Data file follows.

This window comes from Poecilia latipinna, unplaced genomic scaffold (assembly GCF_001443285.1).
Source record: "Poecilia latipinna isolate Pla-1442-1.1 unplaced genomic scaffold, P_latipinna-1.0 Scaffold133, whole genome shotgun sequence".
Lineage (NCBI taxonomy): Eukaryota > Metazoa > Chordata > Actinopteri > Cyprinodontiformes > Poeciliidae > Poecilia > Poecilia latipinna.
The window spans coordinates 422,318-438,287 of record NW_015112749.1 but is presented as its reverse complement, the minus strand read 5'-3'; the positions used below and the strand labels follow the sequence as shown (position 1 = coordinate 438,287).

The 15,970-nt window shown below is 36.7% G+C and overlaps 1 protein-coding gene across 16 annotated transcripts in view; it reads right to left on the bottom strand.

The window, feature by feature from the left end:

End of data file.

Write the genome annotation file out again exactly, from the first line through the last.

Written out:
This window comes from Poecilia latipinna, unplaced genomic scaffold (assembly GCF_001443285.1).
Source record: "Poecilia latipinna isolate Pla-1442-1.1 unplaced genomic scaffold, P_latipinna-1.0 Scaffold133, whole genome shotgun sequence".
Lineage (NCBI taxonomy): Eukaryota > Metazoa > Chordata > Actinopteri > Cyprinodontiformes > Poeciliidae > Poecilia > Poecilia latipinna.
The window spans coordinates 422,318-438,287 of record NW_015112749.1 but is presented as its reverse complement, the minus strand read 5'-3'; the positions used below and the strand labels follow the sequence as shown (position 1 = coordinate 438,287).

The 15,970-nt window shown below is 36.7% G+C and overlaps 1 protein-coding gene across 16 annotated transcripts in view; it reads right to left on the bottom strand.

The window, feature by feature from the left end: